Lapping

By Vita Forest

I was swimming back and forth across the pool.  The pool edged in rocks and shells and soft green moss.  I was swimming with my head above the water, legs moving like a frog below.  I was feeling the wind on my face, and remembering how yesterday, the high seas had sent waves over the sides of the pool, pushing me away from the rock wall.  How I laughed with a stranger as our bodies were swept back by the cold effervescent water that poured in from the sea.  But today, the seas have calmed, have dropped back down to a more civilised level.  The Surf Beach is open again, red and gold flags fluttering in the breeze, the whole bay no longer churning with white water.

I had swum in the surf with my kids, the waves still looking mighty big as they came roaring towards us.  But the bay was not completely awash with white water.  And the flags were out, and the lifesavers.  So it seemed alright.  But now I was back at the pool on the headland, stately stroking onwards in a kind of moving meditation.  Above me, a pelican arced overhead like a kite, doing its own kind of laps, floating back and forth over the meandering edge of the black rock headland, wings outstretched, held up there between the sun and the sea.

There were a few of us crossing forwards and backwards along the far side of the pool.  For exercise, for fitness, or was it a remnant of body memory from when we were kids?  When swimming meant racing or squad training, counting the laps, watching the clock, pushing your body until it felt like it would explode.  I have mellowed since then, but I still feel the need to swim up and down.  Now I do it at lower speeds with my head out of the water so my ears don’t ache and I can look at the scenery as I go.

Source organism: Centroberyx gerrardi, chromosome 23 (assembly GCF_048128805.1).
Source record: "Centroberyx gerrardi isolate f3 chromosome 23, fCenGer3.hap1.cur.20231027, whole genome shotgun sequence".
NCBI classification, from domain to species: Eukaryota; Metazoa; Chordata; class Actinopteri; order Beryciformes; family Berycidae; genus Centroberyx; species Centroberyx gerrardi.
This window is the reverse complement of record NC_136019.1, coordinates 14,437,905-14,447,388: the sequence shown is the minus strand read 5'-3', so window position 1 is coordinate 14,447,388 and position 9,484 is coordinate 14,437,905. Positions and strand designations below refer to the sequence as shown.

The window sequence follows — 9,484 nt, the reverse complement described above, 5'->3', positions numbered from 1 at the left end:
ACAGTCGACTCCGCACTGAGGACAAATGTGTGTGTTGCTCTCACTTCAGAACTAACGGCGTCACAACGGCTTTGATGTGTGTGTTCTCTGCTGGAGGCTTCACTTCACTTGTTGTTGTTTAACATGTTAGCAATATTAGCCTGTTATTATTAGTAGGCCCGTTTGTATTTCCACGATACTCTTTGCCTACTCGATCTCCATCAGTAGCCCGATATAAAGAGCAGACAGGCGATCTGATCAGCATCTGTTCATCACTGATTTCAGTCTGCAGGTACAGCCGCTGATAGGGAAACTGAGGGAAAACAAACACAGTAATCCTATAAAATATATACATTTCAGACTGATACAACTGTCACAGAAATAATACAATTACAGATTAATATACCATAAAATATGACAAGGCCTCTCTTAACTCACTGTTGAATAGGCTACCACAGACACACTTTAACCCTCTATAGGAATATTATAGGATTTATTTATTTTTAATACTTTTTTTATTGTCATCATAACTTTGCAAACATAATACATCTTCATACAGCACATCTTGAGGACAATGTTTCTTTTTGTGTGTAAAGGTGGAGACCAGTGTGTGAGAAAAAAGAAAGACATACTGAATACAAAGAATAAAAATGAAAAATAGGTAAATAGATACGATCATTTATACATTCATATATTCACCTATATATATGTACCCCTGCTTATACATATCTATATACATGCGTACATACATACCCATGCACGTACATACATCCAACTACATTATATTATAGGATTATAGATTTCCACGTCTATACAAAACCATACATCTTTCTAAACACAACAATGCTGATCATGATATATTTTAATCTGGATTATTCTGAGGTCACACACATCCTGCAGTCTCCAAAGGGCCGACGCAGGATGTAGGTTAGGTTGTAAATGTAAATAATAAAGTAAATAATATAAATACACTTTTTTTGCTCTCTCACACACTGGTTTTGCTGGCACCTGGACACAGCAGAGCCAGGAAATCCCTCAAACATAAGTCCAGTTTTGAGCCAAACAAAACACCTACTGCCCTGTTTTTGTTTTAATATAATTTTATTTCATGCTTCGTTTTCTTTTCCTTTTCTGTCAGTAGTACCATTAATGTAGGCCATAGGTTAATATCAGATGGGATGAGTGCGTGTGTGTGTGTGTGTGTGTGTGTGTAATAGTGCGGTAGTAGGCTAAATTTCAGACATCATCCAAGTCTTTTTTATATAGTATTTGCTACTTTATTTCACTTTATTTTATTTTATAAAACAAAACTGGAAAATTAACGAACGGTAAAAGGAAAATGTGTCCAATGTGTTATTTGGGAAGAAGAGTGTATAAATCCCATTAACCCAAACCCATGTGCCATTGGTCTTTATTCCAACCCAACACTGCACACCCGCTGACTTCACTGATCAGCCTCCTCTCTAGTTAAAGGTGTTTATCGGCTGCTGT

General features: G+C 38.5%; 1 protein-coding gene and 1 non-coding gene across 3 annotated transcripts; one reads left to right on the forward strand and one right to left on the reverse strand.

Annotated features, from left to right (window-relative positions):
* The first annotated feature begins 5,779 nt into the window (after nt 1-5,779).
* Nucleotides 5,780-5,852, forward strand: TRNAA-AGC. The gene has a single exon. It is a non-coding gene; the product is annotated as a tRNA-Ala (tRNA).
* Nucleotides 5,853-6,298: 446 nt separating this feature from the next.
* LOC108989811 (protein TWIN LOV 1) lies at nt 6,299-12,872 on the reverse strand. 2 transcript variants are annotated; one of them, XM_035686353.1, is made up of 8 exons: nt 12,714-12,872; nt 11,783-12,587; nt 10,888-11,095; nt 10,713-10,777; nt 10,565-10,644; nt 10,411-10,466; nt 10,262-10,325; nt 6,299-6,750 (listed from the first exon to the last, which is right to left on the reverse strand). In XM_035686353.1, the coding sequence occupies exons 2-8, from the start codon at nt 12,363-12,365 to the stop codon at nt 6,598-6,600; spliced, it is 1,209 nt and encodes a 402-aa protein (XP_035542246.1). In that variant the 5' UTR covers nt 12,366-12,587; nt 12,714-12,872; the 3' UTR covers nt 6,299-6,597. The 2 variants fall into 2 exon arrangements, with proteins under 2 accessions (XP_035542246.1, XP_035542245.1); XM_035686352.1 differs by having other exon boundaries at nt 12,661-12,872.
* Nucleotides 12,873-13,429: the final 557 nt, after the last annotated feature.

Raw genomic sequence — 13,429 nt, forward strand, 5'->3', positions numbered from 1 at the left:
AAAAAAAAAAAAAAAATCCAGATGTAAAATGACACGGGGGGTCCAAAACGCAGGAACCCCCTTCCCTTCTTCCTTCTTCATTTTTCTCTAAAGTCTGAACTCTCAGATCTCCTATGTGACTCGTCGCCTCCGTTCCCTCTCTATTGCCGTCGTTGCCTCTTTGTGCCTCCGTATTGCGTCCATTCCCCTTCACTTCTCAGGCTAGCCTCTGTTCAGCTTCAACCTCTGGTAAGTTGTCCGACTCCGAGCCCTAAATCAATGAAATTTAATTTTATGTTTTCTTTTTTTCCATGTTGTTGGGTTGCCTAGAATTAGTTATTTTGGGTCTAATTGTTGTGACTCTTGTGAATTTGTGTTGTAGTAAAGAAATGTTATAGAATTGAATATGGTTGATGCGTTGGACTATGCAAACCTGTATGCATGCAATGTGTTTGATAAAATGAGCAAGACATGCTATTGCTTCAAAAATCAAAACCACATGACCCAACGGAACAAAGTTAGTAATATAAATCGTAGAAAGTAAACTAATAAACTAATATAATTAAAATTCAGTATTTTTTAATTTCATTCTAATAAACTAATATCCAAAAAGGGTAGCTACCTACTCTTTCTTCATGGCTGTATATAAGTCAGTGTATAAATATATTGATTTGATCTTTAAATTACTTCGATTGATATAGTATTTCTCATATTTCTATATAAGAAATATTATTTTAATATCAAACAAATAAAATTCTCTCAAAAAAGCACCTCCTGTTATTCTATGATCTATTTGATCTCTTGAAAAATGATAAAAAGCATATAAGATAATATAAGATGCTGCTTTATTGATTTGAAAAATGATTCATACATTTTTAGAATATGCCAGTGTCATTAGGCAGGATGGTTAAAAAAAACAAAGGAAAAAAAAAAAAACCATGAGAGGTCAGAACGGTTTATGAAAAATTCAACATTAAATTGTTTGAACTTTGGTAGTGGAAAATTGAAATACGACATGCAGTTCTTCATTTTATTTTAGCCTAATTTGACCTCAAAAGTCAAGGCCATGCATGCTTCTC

There were others in the pool who had obviously never been competitive swimmers, whose eyes didn’t automatically divide the water with invisible lines, straight and narrow.  They splashed and floated across the pool, or hovered in pairs chatting by the rocky outcrops or leapt in right where I was about to swim.  I could see the look of frustration on the face of a fellow lapper, but really, who was right?  Why did we think that swimming should be done this way and not that?  And we were on holidays after all.  Did it really matter if we had to detour around the woman lounging on the blow-up bed holding herself in place with a hand cupped over a bulge of black rock?  If speed and straightness was really what you were after, you could always go to the chlorinated indoor pool up the hill, with its lanes marked out with rows of black tiles and by rigid ropes strung tight between hooks at either end of its fifty metres.

But I prefer this pool with its unruly edges, its uneven rock floor and the occasional fish that floats beneath our feet, causing the boy with the goggles to shriek excitedly, “Two fish! Really big ones!”  I prefer my fingers to stroke the green moss softening the jagged rocks on the pool’s edges, where you can stop and look out at the sea and perhaps catch a glimpse of a crab sidling along, emerging and submerging beneath the water.

When I climbed up the metal ladder and balanced my way across the concrete path, back to my towel, I heard a small girl announcing to her mother as she held up a shell, “Look!  He’s still inside his egg.  Look!  He’s still there!”  And they peered into the heart of the small rounded shell she had pulled from the rock pool at her feet, and I pulled on my hat and my clothes and walked up the hill and saw that pelican, still cruising back and forth along the rocky coastline below me.